The field K is then given a Lightcone quantization on each slice of x+ and x is made
compact leading to the discretization of the .i, i-' i,.! k+ = nP+/K. By writing out the
(now discrete) oscillator mode expansion for KP the authors arrive at the following normal
ordered expression for the Lightcone Hamiltonian:
P- DPK (V xT) (4-41)
2P+
where V and T are given as series in the (discrete) creation and annihilation matrix
operators Aj(n) and Ab (n), and x )= DK/21PDK i. Out of all states the authors
concentrate on the global SU(N) singlets:
1
Tr[At(ni).. At(nB)] |0). (4-42)
The states are defined by ordered partitions of K into B positive integers, modulo
cyclic permutations. Here s denotes the multiplicity of the state with respect to cyclic
permutations of the sequence of n-s into themselves, and Z i nk = K is the total number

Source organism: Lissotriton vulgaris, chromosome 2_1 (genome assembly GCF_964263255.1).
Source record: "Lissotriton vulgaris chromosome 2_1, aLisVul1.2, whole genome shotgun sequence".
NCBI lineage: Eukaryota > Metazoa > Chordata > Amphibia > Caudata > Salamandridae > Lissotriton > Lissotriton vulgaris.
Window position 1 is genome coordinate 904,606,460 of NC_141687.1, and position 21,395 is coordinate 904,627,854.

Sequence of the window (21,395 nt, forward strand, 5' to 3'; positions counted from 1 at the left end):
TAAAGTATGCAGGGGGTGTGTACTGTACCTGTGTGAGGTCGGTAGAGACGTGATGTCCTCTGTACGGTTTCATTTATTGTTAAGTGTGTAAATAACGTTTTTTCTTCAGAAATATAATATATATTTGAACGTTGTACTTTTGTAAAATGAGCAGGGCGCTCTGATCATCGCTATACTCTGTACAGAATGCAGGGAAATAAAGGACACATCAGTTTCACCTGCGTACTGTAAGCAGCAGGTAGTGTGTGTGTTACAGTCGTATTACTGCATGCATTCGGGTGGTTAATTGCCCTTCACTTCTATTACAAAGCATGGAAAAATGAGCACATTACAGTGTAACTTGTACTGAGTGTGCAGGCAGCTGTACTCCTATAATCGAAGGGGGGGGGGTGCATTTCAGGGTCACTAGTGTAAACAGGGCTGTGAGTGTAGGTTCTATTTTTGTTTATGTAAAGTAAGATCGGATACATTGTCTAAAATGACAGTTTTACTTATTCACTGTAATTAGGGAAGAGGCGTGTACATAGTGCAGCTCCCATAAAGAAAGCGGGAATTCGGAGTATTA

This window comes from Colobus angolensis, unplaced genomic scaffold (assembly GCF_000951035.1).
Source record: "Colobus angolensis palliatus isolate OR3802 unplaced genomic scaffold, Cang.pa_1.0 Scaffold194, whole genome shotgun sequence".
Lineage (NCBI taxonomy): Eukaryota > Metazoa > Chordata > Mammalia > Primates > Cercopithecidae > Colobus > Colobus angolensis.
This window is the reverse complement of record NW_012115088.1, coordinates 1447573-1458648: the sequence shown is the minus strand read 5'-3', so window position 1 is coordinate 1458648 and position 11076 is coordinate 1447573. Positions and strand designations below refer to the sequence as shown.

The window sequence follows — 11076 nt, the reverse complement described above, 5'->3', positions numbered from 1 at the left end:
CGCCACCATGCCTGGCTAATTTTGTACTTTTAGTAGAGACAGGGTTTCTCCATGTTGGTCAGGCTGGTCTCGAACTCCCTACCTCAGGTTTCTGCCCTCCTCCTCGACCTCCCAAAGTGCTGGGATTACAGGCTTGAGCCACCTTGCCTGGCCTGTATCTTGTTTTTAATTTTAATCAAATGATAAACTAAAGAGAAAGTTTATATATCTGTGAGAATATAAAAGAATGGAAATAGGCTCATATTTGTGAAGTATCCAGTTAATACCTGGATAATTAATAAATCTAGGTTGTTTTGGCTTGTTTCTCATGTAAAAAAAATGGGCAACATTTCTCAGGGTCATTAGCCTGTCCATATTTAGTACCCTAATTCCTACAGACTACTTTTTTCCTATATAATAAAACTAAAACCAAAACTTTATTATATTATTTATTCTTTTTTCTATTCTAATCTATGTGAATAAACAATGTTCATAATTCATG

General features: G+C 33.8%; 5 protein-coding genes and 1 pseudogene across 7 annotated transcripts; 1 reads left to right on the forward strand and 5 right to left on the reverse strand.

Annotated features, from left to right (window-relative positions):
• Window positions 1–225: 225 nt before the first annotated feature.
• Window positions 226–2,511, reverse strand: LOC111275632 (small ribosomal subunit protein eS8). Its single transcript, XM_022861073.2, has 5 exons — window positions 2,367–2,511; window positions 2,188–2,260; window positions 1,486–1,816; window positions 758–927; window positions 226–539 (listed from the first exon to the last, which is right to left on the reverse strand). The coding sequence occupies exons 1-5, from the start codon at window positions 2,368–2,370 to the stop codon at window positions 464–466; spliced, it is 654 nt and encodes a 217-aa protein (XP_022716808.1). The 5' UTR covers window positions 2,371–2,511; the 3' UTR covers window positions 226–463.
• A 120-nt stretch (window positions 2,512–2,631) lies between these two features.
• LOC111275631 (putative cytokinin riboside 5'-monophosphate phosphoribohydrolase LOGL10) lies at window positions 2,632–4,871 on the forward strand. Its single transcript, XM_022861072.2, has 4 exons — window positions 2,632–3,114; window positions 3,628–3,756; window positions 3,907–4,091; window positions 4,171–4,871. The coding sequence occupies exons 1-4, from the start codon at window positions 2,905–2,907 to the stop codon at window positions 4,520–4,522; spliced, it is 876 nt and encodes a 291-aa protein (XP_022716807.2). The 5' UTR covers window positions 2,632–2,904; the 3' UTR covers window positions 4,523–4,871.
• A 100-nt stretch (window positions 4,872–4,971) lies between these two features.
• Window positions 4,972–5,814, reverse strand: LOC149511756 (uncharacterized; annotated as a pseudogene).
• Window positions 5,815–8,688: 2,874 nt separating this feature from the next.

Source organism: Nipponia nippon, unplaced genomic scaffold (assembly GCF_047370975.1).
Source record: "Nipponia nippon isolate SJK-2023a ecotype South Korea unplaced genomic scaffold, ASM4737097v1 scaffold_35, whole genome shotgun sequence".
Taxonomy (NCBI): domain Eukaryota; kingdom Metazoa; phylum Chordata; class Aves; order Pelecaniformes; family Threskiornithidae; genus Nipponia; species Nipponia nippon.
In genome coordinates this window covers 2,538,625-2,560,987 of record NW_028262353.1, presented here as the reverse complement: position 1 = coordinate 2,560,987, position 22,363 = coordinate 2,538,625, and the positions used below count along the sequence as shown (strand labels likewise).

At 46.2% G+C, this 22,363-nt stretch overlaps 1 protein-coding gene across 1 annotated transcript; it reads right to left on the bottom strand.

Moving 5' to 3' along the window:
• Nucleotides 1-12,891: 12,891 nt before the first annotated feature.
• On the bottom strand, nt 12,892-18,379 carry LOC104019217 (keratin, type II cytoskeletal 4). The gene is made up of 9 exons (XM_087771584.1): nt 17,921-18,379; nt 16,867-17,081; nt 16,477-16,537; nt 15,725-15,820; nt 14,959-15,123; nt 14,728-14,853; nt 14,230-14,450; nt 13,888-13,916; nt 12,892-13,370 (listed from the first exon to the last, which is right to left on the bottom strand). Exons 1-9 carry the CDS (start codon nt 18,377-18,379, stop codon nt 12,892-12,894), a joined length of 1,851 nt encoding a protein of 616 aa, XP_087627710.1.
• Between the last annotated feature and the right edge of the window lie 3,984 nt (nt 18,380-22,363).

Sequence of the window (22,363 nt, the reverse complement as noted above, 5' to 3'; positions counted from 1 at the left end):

of momentum units of the states. These states correspond to oriented, closed strings
with total momentum P+ 2wK/L where L is radius of x--space. For a fixed value
of the cutoff K there are only a finite number of states of the -1 i,.-I and the authors
were able to write out the action of the operator P- from Eq. (4-41) on these states as
a (finite-size) matrix, which was subsequently diagonalized. The authors arrive at the
energy spectrum and show that there is an indication that the separation between levels
gets denser as K is increased. The problem with their results is the very limited size of K
which is tractable using their methods. The size of the matrix being diagonalized grows as
exp K, so even if one would choose an extremely effective diagonalization technique, then
the problem is what is referred to in computer-science as numerically intractable. We shall
see that the method developed here to obtain the energy gap is in fact a computationally
tractable problem at the expense of being stochastic. Even though the results are not as